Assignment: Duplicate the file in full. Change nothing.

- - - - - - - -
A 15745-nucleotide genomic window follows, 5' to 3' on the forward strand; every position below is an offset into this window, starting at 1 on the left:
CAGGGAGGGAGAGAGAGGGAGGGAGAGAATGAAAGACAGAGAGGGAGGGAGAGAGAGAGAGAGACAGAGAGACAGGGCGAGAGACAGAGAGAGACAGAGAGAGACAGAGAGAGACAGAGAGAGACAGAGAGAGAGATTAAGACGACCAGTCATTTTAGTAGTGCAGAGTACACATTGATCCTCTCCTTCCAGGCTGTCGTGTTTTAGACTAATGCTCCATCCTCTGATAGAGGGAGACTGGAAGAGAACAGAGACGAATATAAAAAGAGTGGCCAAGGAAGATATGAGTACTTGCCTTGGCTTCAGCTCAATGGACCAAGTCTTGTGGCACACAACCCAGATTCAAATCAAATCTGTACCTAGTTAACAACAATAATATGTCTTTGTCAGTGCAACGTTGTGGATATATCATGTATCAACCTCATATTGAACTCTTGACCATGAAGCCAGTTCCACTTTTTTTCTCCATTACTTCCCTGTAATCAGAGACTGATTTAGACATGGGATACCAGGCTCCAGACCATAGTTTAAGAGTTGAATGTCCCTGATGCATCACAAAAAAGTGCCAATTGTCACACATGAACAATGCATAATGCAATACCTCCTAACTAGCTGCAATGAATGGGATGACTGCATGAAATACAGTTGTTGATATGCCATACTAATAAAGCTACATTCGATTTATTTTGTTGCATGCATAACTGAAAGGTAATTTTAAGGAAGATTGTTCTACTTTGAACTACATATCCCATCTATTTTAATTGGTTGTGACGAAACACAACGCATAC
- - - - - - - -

A 15745-nucleotide genomic window follows, 5' to 3' on the forward strand; every position below is an offset into this window, starting at 1 on the left:
CAGGGAGGGAGAGAGAGGGAGGGAGAGAATGAAAGACAGAGAGGGAGGGAGAGAGAGAGAGAGACAGAGAGACAGGGCGAGAGACAGAGAGAGACAGAGAGAGACAGAGAGAGACAGAGAGAGACAGAGAGAGAGATTAAGACGACCAGTCATTTTAGTAGTGCAGAGTACACATTGATCCTCTCCTTCCAGGCTGTCGTGTTTTAGACTAATGCTCCATCCTCTGATAGAGGGAGACTGGAAGAGAACAGAGACGAATATAAAAAGAGTGGCCAAGGAAGATATGAGTACTTGCCTTGGCTTCAGCTCAATGGACCAAGTCTTGTGGCACACAACCCAGATTCAAATCAAATCTGTACCTAGTTAACAACAATAATATGTCTTTGTCAGTGCAACGTTGTGGATATATCATGTATCAACCTCATATTGAACTCTTGACCATGAAGCCAGTTCCACTTTTTTTCTCCATTACTTCCCTGTAATCAGAGACTGATTTAGACATGGGATACCAGGCTCCAGACCATAGTTTAAGAGTTGAATGTCCCTGATGCATCACAAAAAAGTGCCAATTGTCACACATGAACAATGCATAATGCAATACCTCCTAACTAGCTGCAATGAATGGGATGACTGCATGAAATACAGTTGTTGATATGCCATACTAATAAAGCTACATTCGATTTATTTTGTTGCATGCATAACTGAAAGGTAATTTTAAGGAAGATTGTTCTACTTTGAACTACATATCCCATCTATTTTAATTGGTTGTGACGAAACACAACGCATAC